>>>> Generally we can say that Authentication provides us with an identifier
>>>> for the authenticated agent, and Authorisation is then done using the
>>>> authenticated identifier.
>>>>
>>>> API wise, this means we have:
>>>>
>>>> Interface Authentication {
>>>>   agent-identifier authenticate(*);
>>>> }
>>>>
>>>> Interface Authorisation {
>>>>   boolean authorise(agent-identifier vai, request r, *);
>>>> }
>>>>
>>>> Step one is to authenticate the requesting agent and establish an
>>>> agent-identifier for them.
>>>>
>>>> Step two is to see if the established agent-identifier is authorised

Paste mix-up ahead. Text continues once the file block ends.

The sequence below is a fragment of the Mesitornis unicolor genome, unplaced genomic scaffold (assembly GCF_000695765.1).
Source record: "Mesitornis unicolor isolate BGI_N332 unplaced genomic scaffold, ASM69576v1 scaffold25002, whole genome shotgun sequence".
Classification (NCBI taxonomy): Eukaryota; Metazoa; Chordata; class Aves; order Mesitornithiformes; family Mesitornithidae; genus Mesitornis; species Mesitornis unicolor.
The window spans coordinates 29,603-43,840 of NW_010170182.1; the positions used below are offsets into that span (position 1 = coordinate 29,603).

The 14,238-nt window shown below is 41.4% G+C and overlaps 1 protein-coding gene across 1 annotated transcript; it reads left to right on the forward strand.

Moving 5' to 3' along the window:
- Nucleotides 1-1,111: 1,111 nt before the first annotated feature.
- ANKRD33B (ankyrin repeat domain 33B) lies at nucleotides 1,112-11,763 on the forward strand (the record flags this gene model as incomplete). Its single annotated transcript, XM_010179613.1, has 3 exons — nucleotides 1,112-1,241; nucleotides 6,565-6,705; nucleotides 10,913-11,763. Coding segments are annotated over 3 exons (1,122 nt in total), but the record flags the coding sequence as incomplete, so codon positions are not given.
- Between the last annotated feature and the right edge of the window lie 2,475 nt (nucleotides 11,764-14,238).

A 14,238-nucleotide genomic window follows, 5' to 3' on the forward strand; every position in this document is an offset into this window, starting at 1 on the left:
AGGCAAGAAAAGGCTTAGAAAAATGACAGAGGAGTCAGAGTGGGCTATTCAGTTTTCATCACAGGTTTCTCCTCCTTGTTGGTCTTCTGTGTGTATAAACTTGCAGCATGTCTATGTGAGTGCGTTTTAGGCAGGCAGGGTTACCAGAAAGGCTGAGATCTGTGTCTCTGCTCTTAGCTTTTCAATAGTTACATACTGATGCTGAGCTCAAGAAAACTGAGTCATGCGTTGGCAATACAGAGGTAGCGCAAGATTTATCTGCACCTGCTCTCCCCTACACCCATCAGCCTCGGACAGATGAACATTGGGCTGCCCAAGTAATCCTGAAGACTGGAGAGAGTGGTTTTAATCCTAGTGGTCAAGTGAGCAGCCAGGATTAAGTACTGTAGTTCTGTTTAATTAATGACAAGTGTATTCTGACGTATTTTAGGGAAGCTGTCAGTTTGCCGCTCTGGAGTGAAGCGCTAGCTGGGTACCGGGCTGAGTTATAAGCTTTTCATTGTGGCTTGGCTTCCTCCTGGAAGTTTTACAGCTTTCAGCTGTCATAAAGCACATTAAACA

>>>> to do
>>>> what they've requested.
>>>>
>>>> WebID-Protocol implements the Authentication interface, and returns a
>>>> specific kind of agent-identifier, namely a WebID.
>>>>
>>>> WebAccessControl implements the Authorisation interface.
>>>>
>>>> When working on the web, it makes sense that an agent-identifier be a
>>>> URI
>>>> (of which WebIDs are a subset).
>>>>
>>>> This decoupling means that WebAccessControl doesn't require a WebID,
>>>> rather it just requires a URI identifying an agent.
>>>>
>>>> I'm only mentioning this because sometimes when you look at things
>>>> closely
>>>> for a long time the simple stuff gets all mixed up. Or perhaps more
>>>> accurately, writing the above clears things up in my own head and
>>>> allows me
>>>> to both share it and sanity check it with the group :)
>>>>
>>>> Best, Nathan
>>>>
>>>>
>>>
>>>
>>
>>
> 
> 
> 
Received on Wednesday, 31 October 2012 13:18:38 GMT